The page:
Landmark Ruling Requires Police to Obtain Warrants Before Searching Mobile Phone Data

Video courtesy Bloomberg News

This week, the Supreme Court of the United States (“SCOTUS”) ruled in favor of privacy interests on a hotly debated and controversial subject regarding warrantless searches.

     . . . more substantial privacy interests are at stake when digital data is involved . . .

The issue: is a warrant required for law enforcement officials to search a cellular phone taken from a person incident to arrest?

The answer, as relayed by Chief Justice Roberts in the court’s Wednesday opinion, is a confident yes. Roberts & Co. unanimously delivered a well-deserved gift to privacy advocates by holding that the police generally may not, without a warrant, search digital information on a cell phone seized from an individual who has been arrested. In reaching this decision, Roberts opined:

A decade ago, officers might have occasionally stumbled across a highly personal item such as a diary . . . but today many of the more than 90% of American adults who own cell phones keep on their person . . . a digital record of nearly every aspect of their lives.

Many people throughout the country have expressed opinions that this ruling is of no surprise, and it does fit within the rights afforded to all U.S. citizens by the United States Constitution. Specifically, the Fourth Amendment of the Bill of Rights protects individuals from “unreasonable searches and seizures” without warrants based on probable cause.

Police have long been afforded the ability to conduct warrantless searches of a person incident to arrest; however, this has only ever been for the purpose of safety, and very few exigent circumstances to prevent destruction of evidence. The court, in its bold decision, notes that both of these considerations can be addressed without a warrantless search, citing that officers are still entitled to search the hardware of the phone to determine it does not present any danger, and that officers may power down, remove the battery, or place the phone in aluminum foil to prevent remote data wipes.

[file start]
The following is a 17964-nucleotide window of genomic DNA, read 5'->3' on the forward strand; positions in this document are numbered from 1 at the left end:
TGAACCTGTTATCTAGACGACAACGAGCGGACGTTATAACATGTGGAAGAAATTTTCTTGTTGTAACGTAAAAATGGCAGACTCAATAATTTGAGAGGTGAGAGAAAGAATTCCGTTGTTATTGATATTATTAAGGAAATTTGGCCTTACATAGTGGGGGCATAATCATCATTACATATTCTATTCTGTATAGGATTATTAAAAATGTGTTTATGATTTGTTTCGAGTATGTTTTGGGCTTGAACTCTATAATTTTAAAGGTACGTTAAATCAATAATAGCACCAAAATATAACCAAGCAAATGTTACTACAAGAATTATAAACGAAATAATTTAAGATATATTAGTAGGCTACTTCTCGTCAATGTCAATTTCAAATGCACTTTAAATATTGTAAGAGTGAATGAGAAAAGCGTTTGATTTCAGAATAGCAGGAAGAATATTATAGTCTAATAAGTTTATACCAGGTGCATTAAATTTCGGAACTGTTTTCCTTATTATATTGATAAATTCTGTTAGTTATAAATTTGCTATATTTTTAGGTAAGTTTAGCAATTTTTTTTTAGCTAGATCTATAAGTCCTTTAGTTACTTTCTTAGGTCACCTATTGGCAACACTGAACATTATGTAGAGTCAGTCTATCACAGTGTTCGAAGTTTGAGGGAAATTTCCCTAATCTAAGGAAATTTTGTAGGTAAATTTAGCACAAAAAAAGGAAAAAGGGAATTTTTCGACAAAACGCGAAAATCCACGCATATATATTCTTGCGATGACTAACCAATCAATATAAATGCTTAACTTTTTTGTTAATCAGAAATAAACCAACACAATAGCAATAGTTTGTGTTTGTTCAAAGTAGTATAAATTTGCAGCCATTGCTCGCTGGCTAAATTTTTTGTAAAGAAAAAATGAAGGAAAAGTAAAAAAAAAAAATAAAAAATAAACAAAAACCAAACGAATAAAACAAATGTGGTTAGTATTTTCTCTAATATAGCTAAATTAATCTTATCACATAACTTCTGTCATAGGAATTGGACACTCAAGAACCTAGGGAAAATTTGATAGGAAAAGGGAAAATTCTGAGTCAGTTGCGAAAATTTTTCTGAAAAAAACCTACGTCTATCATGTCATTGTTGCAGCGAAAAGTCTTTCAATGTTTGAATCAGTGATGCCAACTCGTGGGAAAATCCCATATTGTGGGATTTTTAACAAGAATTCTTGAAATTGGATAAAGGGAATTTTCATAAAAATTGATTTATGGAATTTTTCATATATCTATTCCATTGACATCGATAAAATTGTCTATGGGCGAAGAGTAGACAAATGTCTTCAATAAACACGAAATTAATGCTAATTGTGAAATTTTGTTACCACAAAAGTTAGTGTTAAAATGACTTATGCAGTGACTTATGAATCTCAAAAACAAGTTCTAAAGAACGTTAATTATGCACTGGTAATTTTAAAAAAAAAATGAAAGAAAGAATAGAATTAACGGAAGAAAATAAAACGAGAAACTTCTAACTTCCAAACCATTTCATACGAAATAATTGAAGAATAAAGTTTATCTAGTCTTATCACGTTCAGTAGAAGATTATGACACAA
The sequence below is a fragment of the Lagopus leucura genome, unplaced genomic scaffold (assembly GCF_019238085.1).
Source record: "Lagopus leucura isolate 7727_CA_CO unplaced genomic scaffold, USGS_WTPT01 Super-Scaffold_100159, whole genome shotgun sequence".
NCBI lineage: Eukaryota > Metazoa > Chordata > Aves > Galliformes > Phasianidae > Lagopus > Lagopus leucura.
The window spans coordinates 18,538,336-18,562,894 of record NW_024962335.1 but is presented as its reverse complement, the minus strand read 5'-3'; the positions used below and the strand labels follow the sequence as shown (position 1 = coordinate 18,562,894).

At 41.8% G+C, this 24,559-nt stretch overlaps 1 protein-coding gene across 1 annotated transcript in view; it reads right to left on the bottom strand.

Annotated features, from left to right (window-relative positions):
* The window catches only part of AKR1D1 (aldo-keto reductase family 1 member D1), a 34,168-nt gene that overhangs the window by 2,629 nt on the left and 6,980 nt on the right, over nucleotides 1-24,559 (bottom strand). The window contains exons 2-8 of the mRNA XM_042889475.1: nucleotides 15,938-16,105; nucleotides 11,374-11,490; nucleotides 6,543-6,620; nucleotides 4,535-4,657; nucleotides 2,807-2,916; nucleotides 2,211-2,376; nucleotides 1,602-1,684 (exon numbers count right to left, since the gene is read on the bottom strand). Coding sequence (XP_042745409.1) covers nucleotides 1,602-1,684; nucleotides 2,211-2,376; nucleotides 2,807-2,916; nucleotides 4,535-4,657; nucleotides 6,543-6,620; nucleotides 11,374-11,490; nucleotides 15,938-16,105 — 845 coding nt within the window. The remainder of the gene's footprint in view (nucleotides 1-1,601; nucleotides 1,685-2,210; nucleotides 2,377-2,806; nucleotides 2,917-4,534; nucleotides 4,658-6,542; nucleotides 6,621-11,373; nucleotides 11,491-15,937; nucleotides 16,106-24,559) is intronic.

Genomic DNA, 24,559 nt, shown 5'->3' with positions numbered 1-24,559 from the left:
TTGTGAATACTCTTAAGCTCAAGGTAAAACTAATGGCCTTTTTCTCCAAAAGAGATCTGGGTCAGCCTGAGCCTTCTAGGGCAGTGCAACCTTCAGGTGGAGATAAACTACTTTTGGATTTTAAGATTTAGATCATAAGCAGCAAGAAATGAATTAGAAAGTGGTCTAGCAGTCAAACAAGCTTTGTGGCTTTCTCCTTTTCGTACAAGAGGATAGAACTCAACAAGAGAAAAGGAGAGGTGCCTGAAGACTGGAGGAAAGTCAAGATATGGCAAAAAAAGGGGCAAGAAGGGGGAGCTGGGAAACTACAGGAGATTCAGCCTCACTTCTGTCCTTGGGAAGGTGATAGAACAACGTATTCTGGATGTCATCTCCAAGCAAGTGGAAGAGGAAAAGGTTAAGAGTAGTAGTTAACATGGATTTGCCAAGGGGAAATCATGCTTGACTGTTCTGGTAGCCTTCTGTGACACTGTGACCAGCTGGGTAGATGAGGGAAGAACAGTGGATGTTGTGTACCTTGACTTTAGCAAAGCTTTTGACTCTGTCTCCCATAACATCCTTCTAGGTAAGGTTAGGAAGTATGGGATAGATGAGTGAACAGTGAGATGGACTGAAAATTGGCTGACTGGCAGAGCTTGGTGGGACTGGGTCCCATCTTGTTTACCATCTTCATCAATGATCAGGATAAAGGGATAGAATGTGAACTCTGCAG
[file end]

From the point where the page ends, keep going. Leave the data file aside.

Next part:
“We cannot deny that our decision today will have an impact on the ability of law enforcement to combat crime,” Roberts noted. “Privacy comes at a cost.”

The New York Times has an excellent breakdown of the noteworthy ruling, along with links to the full, unedited document.

Have your rights to privacy been violated? Have you been involved in an arrest where your cell phone, iPad, tablet or laptop have been searched without a warrant? Contact the Cybercrime defense lawyers at The Law Offices of Jonathan F. Marshall at 1 (800) 879-9087 for a free, no-obligation consultation.